"…By what stretch of arrogance do you think a life form that looks like you is more important than a life form that doesn’t?”Joel Salatin

Nothing is more beneficial to your wellbeing than to look for and acknowledge those parts of everyday life that you enjoy.

"If you are happy where you are now, why does it matter how painful it was to get there?" -- Abraham

"It is no bad thing to celebrate a simple life." -- Bilbo Baggins a.k.a. The Hobbit by JRR Tolkien

"And forget not that the earth delights to feel your bare feet, and the winds long to play in your hair." -- Kahill Gibran

“And forget not

Tuesday, September 18, 2012

New Poets in My Life

Sitting out here on the patio, enjoying the thunder, lightening and rain a few mornings back, I was reminded of a poem I read when I was a child, "I Saw God Wash the World Last Night".  I looked it up in the old, old book of poetry my mother gave me, "Best Loved Poems of the American People" and read it again.

In 1980, Mama gave me my own leather bound copy of "101 Famous Poems". Together, we had worn out the volume she had when I was young, so she gave me a new one.

Mama loved to read and write.  She wrote short stories, some of which I still have copies.  She wrote poetry, one of which was published in the Texas Public Employee Association Magazine.  She wrote a beautiful, heartfelt poem when my sister's husband was killed at the age of 26.

Mama read to us before we were old enough to read, "Miss PiggleWiggle's Magic," "No Children No Pets" among many others.

She led my sister, Peggy, and me to share her love of words.

Listening to my writer friends talk about the books they read as kids, I wondered "Why have I not read those books?" such as "A Wrinkle in Time", the Nancy Drew mysteries etc.  And the answer came to me one day, " because I was reading poetry."

My dad usually worked the 2nd shift at a bowling alley so evenings were quiet around our house.  Peggy had more friends to run around with than I did, so Mama would sit with me and we'd read to one another, the poems we liked best.  As I grew older, she'd have me read her favorites myself, then we would talk about the meaning often hidden deep in the poet's lines.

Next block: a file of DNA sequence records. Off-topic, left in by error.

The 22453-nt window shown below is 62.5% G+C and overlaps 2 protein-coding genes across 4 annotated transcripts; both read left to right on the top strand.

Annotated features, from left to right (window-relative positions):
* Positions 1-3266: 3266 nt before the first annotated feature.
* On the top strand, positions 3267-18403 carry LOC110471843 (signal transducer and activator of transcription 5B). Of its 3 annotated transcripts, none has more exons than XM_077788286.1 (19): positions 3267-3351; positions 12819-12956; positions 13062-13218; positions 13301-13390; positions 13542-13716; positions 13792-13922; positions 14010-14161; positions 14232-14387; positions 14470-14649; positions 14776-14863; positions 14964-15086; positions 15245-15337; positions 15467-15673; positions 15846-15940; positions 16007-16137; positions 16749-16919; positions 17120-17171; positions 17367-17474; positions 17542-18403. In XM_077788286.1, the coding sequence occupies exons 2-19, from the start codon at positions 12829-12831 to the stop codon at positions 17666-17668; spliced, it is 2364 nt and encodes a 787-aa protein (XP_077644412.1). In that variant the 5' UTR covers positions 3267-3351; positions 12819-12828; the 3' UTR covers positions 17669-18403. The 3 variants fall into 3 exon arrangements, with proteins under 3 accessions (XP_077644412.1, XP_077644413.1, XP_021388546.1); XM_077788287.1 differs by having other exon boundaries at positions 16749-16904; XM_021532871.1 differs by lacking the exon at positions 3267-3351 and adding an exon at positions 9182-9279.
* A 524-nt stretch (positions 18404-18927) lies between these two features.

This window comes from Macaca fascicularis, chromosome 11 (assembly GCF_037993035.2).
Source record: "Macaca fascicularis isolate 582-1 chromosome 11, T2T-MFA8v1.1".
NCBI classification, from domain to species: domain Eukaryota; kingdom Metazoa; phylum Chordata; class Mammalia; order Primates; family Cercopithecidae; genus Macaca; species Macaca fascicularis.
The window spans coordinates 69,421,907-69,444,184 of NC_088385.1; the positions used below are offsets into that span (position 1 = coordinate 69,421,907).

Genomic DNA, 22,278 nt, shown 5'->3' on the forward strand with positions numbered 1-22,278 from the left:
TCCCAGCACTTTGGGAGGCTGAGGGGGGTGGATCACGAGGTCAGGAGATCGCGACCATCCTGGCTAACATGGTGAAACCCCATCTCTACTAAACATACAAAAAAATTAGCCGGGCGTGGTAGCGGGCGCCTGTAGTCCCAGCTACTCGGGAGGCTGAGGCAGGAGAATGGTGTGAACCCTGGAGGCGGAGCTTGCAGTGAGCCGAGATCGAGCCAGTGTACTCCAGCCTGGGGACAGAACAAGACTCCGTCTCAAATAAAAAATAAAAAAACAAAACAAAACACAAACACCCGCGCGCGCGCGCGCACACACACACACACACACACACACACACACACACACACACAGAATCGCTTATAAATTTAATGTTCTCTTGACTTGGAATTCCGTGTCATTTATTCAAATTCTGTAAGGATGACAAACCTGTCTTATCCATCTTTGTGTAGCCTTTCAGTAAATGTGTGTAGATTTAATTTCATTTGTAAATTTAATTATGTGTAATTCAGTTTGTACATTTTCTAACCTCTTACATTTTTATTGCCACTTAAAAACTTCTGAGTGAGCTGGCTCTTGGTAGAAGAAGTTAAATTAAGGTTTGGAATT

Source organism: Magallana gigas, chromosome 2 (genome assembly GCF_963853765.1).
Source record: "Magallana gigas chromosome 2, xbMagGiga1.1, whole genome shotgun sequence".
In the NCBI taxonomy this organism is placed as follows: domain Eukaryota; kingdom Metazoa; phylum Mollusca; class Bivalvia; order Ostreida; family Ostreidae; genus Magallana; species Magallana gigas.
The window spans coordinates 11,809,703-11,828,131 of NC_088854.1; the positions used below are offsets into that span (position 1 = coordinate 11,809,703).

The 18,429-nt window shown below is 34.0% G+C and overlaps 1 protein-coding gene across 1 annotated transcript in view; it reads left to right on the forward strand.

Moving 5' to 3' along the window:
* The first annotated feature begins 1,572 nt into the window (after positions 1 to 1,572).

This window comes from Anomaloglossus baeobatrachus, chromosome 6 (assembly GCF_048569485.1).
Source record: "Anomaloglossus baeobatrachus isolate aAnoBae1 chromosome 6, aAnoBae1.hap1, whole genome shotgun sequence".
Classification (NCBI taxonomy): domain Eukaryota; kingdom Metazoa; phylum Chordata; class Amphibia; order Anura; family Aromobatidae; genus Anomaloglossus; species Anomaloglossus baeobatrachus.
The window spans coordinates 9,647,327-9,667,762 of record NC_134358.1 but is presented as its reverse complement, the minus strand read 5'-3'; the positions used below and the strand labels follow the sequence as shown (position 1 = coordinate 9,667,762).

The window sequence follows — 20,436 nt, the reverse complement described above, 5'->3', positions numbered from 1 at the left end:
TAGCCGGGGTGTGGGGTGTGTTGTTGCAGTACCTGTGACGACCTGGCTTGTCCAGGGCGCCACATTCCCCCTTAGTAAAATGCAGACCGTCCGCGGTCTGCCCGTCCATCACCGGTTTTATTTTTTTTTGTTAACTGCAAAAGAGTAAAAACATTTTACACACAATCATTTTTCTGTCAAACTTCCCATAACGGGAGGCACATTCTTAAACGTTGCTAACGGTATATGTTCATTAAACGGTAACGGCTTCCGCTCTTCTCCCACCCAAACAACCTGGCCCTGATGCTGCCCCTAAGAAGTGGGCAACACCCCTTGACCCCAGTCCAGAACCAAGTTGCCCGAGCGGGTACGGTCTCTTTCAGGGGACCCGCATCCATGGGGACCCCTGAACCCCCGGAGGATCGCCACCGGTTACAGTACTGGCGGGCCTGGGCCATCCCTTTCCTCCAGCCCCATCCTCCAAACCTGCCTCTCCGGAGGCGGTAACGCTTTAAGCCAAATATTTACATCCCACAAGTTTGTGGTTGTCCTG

Looking back, it seems we lost our poetry connection when boys became more interesting to me than anything else, and Mama and I never re-established it.  Maybe more than losing the connection, it just shifted to books, kids and day to day problems.

Mama's been gone a long time now and suddenly I have new poets in my life, Monica McCawley, Gail Wisdom and Deborah Kegley.  Though all these women are poets, they are as different as night and day.

Monica writes what she calls, "Poetry Portraits" for special occasions -- or no occasion at all.  She has the customer fill out a questionaire and from the information on that form, she writes a beautiful, completely personal poem.  Along with a photo supplied by the customer, she prints the poem and frames it.

I ordered a Poetry Portrait from Monica for my husband on our last Valentine's Day.  In a nutshell, she captured our forty five years together perfectly.  With tears in his  eyes, Ronnie told me "That's the best gift you have ever given me."

I can't remember now exactly what the questions were on the form, but I do remember wondering what in the world Monica would do with the snippets I gave her.  I didn't expect much.  Was I ever surprised!

As if Gail Wisdom was here in Wichita Falls on Tuesday, April 10, 1979, she captured, in free style poetry, the terror, the horror and the hope of that day of devastating tornadoes, which she only experienced from looking through photographs of before and after.  Her poem "Terrible Tuesday" will be published in the upcoming edition of the Wichita Falls Literature and Art Review.  Congratulations, Gail!  I am so proud of you!

Deborah Kegley writes the deep, thought provoking poetry much like that I read and discussed with my mother.  I don't write poetry, so I have no idea what makes poets "tic", how they handle inspiration so that it ends up in the form that it does, but I know there is something magical about the creation of poetry.

Deborah found inspiration in an unusual "fortune cookie" which said something similar to, "for true love, dip a red rose in gold."  She wrote two poems.  In each poem, she makes reference to the gold covered rose -- but in two different ways.  One poem left me feeling alarmed, the other made me feel sad.

 I'm looking forward to hearing more of Deborah's poetry.

Tomorrow night, I will attend the "Evening Interlude at the Forum".  We will have snacks and wine and hear James Hoggard, Antuan Simmons, Sheri Sutton and Steven Schroeder read their poetry. Kenny Hada will play his guitar.

I didn't realize how much I missed the poetry until it starting coming back into my life. I picked up "101 Famous Poems" yesterday and began to read Renassaince, by Edna St. Vincent Millay and suddenly, I felt like was back in our living room on Buchanan Street --  reading with my mother.